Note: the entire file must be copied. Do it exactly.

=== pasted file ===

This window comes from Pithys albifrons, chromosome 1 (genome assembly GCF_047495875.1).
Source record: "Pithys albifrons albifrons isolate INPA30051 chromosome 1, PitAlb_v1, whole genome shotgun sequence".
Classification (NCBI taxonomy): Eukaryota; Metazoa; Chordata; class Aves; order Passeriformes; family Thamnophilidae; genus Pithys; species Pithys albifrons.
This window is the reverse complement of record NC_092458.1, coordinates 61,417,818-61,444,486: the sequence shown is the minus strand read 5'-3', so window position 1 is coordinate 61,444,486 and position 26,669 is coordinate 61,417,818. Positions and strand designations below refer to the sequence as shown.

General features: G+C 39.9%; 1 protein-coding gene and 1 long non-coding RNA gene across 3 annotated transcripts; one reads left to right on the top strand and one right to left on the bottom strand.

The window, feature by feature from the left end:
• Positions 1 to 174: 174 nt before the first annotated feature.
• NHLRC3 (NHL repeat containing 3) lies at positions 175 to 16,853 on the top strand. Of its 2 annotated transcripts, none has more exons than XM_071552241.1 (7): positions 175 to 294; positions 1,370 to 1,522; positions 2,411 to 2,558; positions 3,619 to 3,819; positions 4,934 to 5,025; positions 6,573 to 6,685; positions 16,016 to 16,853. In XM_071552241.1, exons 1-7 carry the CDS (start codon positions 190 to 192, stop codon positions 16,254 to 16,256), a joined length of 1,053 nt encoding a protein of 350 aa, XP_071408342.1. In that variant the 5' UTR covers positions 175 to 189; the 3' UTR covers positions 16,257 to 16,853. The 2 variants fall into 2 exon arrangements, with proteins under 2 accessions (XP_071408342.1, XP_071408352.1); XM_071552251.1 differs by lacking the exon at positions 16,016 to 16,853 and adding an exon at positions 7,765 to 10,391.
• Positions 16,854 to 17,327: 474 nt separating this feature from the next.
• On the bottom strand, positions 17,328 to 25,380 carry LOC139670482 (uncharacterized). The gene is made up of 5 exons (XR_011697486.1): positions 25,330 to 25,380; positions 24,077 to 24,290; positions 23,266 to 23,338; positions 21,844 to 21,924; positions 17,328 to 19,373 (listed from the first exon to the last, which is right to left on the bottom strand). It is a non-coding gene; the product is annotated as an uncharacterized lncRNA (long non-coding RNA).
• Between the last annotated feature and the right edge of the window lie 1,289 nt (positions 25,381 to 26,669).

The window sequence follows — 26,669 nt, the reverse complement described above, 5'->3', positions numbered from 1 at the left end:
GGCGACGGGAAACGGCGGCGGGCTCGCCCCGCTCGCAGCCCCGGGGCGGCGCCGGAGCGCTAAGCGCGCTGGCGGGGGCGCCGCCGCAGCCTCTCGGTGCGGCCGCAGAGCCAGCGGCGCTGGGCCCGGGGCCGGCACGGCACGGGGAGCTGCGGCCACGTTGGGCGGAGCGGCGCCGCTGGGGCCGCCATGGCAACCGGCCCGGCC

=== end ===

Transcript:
This window comes from Pithys albifrons, chromosome 1 (genome assembly GCF_047495875.1).
Source record: "Pithys albifrons albifrons isolate INPA30051 chromosome 1, PitAlb_v1, whole genome shotgun sequence".
Classification (NCBI taxonomy): Eukaryota; Metazoa; Chordata; class Aves; order Passeriformes; family Thamnophilidae; genus Pithys; species Pithys albifrons.
This window is the reverse complement of record NC_092458.1, coordinates 61,417,818-61,444,486: the sequence shown is the minus strand read 5'-3', so window position 1 is coordinate 61,444,486 and position 26,669 is coordinate 61,417,818. Positions and strand designations below refer to the sequence as shown.

General features: G+C 39.9%; 1 protein-coding gene and 1 long non-coding RNA gene across 3 annotated transcripts; one reads left to right on the top strand and one right to left on the bottom strand.

The window, feature by feature from the left end:
• Positions 1 to 174: 174 nt before the first annotated feature.
• NHLRC3 (NHL repeat containing 3) lies at positions 175 to 16,853 on the top strand. Of its 2 annotated transcripts, none has more exons than XM_071552241.1 (7): positions 175 to 294; positions 1,370 to 1,522; positions 2,411 to 2,558; positions 3,619 to 3,819; positions 4,934 to 5,025; positions 6,573 to 6,685; positions 16,016 to 16,853. In XM_071552241.1, exons 1-7 carry the CDS (start codon positions 190 to 192, stop codon positions 16,254 to 16,256), a joined length of 1,053 nt encoding a protein of 350 aa, XP_071408342.1. In that variant the 5' UTR covers positions 175 to 189; the 3' UTR covers positions 16,257 to 16,853. The 2 variants fall into 2 exon arrangements, with proteins under 2 accessions (XP_071408342.1, XP_071408352.1); XM_071552251.1 differs by lacking the exon at positions 16,016 to 16,853 and adding an exon at positions 7,765 to 10,391.
• Positions 16,854 to 17,327: 474 nt separating this feature from the next.
• On the bottom strand, positions 17,328 to 25,380 carry LOC139670482 (uncharacterized). The gene is made up of 5 exons (XR_011697486.1): positions 25,330 to 25,380; positions 24,077 to 24,290; positions 23,266 to 23,338; positions 21,844 to 21,924; positions 17,328 to 19,373 (listed from the first exon to the last, which is right to left on the bottom strand). It is a non-coding gene; the product is annotated as an uncharacterized lncRNA (long non-coding RNA).
• Between the last annotated feature and the right edge of the window lie 1,289 nt (positions 25,381 to 26,669).

The window sequence follows — 26,669 nt, the reverse complement described above, 5'->3', positions numbered from 1 at the left end:
GGCGACGGGAAACGGCGGCGGGCTCGCCCCGCTCGCAGCCCCGGGGCGGCGCCGGAGCGCTAAGCGCGCTGGCGGGGGCGCCGCCGCAGCCTCTCGGTGCGGCCGCAGAGCCAGCGGCGCTGGGCCCGGGGCCGGCACGGCACGGGGAGCTGCGGCCACGTTGGGCGGAGCGGCGCCGCTGGGGCCGCCATGGCAACCGGCCCGGCC